arr1[::] # or arr1[:] extracts all elements
```

```
array([ 1, 2, 3, 9999, 5, 6, 7])
```

```
arr1[::2] # extracts every second element
```

```
array([1, 3, 5, 7])
```

## Array concatenation#

Numpy provides a number of functions to join arrays. The function `np.concatenate()`

joins a sequence of arrays along an existing axis (e.g., joining rows of an array), and `np.stack()`

joins a sequence of arrays along a new axis (e.g. stacking two-dimensional layers to a three-dimensional array). The functions `np.vstack()`

, `np.hstack()`

, and `np.dstack()`

are short-cuts for stacking arrays row-wise, column-wise, and along a third dimension, respectively.

```
a.shape
```

```
(3, 5)
```

```
b = np.concatenate([a, a], axis=0)
b.shape
```

```
(6, 5)
```

```
d = np.stack([a, a], axis=0)
d.shape
```

```
(2, 3, 5)
```

## Universal functions#

Universal functions are functions that work in a vectorized fashion on each element of an array, eliminating the need to write much slower for-loops. Universal functions include math functions, trigonometric functions, bitwise operations, logical operations (comparisons), and floating point operations (read more). They are callede as follows: *numpy.ufunc*, where *ufunc* is the name of the universal function. You can also use the usual arithmetic operators like `+`

and `*`

, in which case the underlying *ufuncs* `np.add()`

and `np.multiply()`

are called, respectively.

```
np.add(a, a) # is the same as a + a
```

```
array([[6.28, 6.28, 6.28, 6.28, 6.28],
[6.28, 6.28, 6.28, 6.28, 6.28],
[6.28, 6.28, 6.28, 6.28, 6.28]])
```

**Note:**Universal functions allow you to redirect the output (via the out= keyword) to an existing array object to avoid extra memory copies.

## Aggregation#

Aggregation functions perform calculations along one or multiple axes. Aggregation functions are available either via the numpy module `np.{functions}`

or via array methods `array.{functions}`

. Also, there are NaN-safe counterparts, e.g., `np.nanmin()`

for `np.min()`

.

```
r = np.random.randint(low=0, high=100, size=(3, 5))
r
```

```
array([[ 2, 64, 23, 10, 63],
[62, 61, 78, 77, 34],
[80, 54, 67, 53, 64]])
```

```
r.min()
```

```
2
```

```
r.min(axis=0) # minimum along row axis (0), i.e., across columns.
```

```
array([ 2, 54, 23, 10, 34])
```

## Broadcasting#

The term broadcasting describes how NumPy treats arrays with different shapes during arithmetic operations. Subject to certain constraints, the smaller array is “broadcast” (strechted) across the larger array so that they have compatible shapes.

```
a = np.array([1.0, 2.0, 3.0])
b = 2.0
a * b
```

```
array([2., 4., 6.])
```

```
a = np.ones((4,3))
b = np.arange(3)
c = a + b; c.shape
```

```
(4, 3)
```

Another example: adding a column array (3, 1) and a row array (3) results in an array of shape (3, 3).

```
a = np.ones((3,1)); a
```

```
array([[1.],
[1.],
[1.]])
```

```
b = np.arange(3); b
```

```
array([0, 1, 2])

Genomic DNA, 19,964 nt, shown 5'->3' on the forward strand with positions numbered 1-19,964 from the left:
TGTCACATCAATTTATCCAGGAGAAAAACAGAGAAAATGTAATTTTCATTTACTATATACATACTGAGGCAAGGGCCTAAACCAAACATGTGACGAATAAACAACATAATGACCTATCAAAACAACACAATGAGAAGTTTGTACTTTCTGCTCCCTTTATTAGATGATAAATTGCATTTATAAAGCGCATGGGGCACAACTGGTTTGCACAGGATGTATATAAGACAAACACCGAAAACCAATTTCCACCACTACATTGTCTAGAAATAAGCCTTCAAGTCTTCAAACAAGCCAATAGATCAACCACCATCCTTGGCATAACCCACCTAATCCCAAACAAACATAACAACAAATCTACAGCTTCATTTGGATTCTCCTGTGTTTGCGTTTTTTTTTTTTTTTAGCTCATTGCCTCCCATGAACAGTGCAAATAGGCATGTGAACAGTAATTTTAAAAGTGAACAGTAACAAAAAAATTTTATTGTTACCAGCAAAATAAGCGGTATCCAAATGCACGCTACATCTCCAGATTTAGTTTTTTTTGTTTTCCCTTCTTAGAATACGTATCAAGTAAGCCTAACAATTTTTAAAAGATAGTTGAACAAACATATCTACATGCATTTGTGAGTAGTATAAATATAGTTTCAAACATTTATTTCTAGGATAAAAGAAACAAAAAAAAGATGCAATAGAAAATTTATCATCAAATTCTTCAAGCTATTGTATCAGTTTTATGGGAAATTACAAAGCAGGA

```

```
c = a + b; c.shape
```

```
(3, 3)
```

```
c
```

```
array([[1., 2., 3.],
[1., 2., 3.],
[1., 2., 3.]])
```

When the trailing dimensions of the arrays are unequal, broadcasting fails because it is impossible to align the values in the rows of the 1st array with the elements of the 2nd arrays for element-by-element addition.

The following rules apply when broadcasting:

Rule 1: If the two arrays differ in their number of dimensions, the shape of the one with fewer dimensions is padded with ones on its leading (left) side.

Rule 2: If the shape of the two arrays does not match in any dimension, the array with shape equal to 1 in that dimension is stretched to match the other shape.

Rule 3: If in any dimension the sizes disagree and neither is equal to 1, an error is raised.

You can also directly broadcast and stretch an array to a new shape with `np.broadcast_to()`

. Change the output dimensions and see what happens.

```
a = np.arange(3)
np.broadcast_to(a, (2, 4, 3))
```

```
array([[[0, 1, 2],
[0, 1, 2],
[0, 1, 2],
[0, 1, 2]],
[[0, 1, 2],
[0, 1, 2],
[0, 1, 2],
[0, 1, 2]]])
```

## Masking#

Masking replaces elements of an array based on boolean operations, i.e., comparisons like `>`

(greater), `<`

(less than), `==`

(equal), `!=`

(not equal). For example, the code below creates a boolean mask `m`

and replace all masked values in `x`

with the number 2.

```
x = np.arange(5)
x
```

```
array([0, 1, 2, 3, 4])
```

```
m = x > 2
m
```

```
array([False, False, False, True, True])
```

```
x[m] = 2
x
```

```
array([0, 1, 2, 2, 2])
```

## Searching#

Searching functions return the indices of array elements, e.g., of the maximum (minimum) values along an axis with `np.argmax()`

(`np.argmin()`

). Their NaN-ignoring counterparts are `np.nanargmax()`

and `np.nanargin()`

. The functions `np.nonzereo()`

and `np.argwhere()`

return the indices of the non-zero elements.

```
np.random.seed(42) # fixes the random number generator
a = np.random.randint(100, size=18).reshape(3,2,3); a
```

```
array([[[51, 92, 14],
[71, 60, 20]],
[[82, 86, 74],
[74, 87, 99]],
[[23, 2, 21],
[52, 1, 87]]])
```

```
np.argmax(a, axis=2) # change the axis keyword to change the dimension
```

```
array([[1, 0],
[1, 2],
[0, 2]])
```

We can also search indices along a certain axis and then grab the corresponding values. Below, we first search for the maximum values along axis 0. Then we use `take_along_axis()`

to grab those values from the array.

```
j = np.argmax(a, axis=0); j
```

```
array([[1, 0, 1],
[1, 1, 1]])
```

```
xtract = np.take_along_axis(a, j[np.newaxis, :, :], axis=0)
xtract.shape
```

```
(1, 2, 3)
```

Note, we need to add a band-dimension to `j`

to match the three dimensions of `a`

. The result then contains a trailing dimension of length 1. We can remove that trailing dimension and covert the result to a two-dimensional array using `np.squeeze()`

(see section Changing dimensions).

```
xtract.squeeze()
```

```
array([[82, 92, 74],
[74, 87, 99]])
```

## Fancy indexing#

…extends the simple indexing with arrays of indices instead of scalars. The result may surprise you. With fancy indexing, the shape of the result reflects the shape of the index arrays rather than the shape of the array being indexed:

```
X = np.arange(12).reshape((3, 4))
X
```

```
array([[ 0, 1, 2, 3],
[ 4, 5, 6, 7],
[ 8, 9, 10, 11]])
```

```
row = np.array([ 0 , 1 , 2 ])
col = np.array([ 2 , 1 , 3 ])
X[row,col]
```

```
array([ 2, 5, 11])
```